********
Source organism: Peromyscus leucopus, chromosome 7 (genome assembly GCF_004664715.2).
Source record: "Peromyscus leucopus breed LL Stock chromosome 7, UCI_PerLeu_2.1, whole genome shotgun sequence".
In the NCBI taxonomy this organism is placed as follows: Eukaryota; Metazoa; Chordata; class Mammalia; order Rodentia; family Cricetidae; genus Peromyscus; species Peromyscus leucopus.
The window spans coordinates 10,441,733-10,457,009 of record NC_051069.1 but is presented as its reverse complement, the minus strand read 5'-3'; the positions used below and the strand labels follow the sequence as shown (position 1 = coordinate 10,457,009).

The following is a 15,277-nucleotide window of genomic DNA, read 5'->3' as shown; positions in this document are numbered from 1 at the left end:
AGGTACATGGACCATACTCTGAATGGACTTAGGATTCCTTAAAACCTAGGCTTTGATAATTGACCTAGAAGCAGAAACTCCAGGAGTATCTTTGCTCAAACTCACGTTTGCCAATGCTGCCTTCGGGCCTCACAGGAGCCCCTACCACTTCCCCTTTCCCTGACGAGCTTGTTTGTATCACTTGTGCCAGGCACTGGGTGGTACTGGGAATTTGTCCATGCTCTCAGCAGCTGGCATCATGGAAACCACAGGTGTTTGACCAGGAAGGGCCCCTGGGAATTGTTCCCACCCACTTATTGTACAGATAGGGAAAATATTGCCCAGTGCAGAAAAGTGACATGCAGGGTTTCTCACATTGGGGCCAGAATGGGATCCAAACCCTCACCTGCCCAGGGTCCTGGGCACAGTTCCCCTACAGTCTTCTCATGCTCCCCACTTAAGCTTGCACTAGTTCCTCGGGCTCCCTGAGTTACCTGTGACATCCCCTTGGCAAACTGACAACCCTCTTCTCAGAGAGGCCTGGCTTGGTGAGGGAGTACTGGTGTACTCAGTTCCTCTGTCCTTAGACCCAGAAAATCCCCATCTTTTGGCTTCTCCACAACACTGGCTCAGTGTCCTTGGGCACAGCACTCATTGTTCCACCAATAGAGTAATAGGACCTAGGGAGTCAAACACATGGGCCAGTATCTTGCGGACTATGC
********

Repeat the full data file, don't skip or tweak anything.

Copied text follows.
Source organism: Peromyscus leucopus, chromosome 7 (genome assembly GCF_004664715.2).
Source record: "Peromyscus leucopus breed LL Stock chromosome 7, UCI_PerLeu_2.1, whole genome shotgun sequence".
In the NCBI taxonomy this organism is placed as follows: Eukaryota; Metazoa; Chordata; class Mammalia; order Rodentia; family Cricetidae; genus Peromyscus; species Peromyscus leucopus.
The window spans coordinates 10,441,733-10,457,009 of record NC_051069.1 but is presented as its reverse complement, the minus strand read 5'-3'; the positions used below and the strand labels follow the sequence as shown (position 1 = coordinate 10,457,009).

The following is a 15,277-nucleotide window of genomic DNA, read 5'->3' as shown; positions in this document are numbered from 1 at the left end:
AGGTACATGGACCATACTCTGAATGGACTTAGGATTCCTTAAAACCTAGGCTTTGATAATTGACCTAGAAGCAGAAACTCCAGGAGTATCTTTGCTCAAACTCACGTTTGCCAATGCTGCCTTCGGGCCTCACAGGAGCCCCTACCACTTCCCCTTTCCCTGACGAGCTTGTTTGTATCACTTGTGCCAGGCACTGGGTGGTACTGGGAATTTGTCCATGCTCTCAGCAGCTGGCATCATGGAAACCACAGGTGTTTGACCAGGAAGGGCCCCTGGGAATTGTTCCCACCCACTTATTGTACAGATAGGGAAAATATTGCCCAGTGCAGAAAAGTGACATGCAGGGTTTCTCACATTGGGGCCAGAATGGGATCCAAACCCTCACCTGCCCAGGGTCCTGGGCACAGTTCCCCTACAGTCTTCTCATGCTCCCCACTTAAGCTTGCACTAGTTCCTCGGGCTCCCTGAGTTACCTGTGACATCCCCTTGGCAAACTGACAACCCTCTTCTCAGAGAGGCCTGGCTTGGTGAGGGAGTACTGGTGTACTCAGTTCCTCTGTCCTTAGACCCAGAAAATCCCCATCTTTTGGCTTCTCCACAACACTGGCTCAGTGTCCTTGGGCACAGCACTCATTGTTCCACCAATAGAGTAATAGGACCTAGGGAGTCAAACACATGGGCCAGTATCTTGCGGACTATGC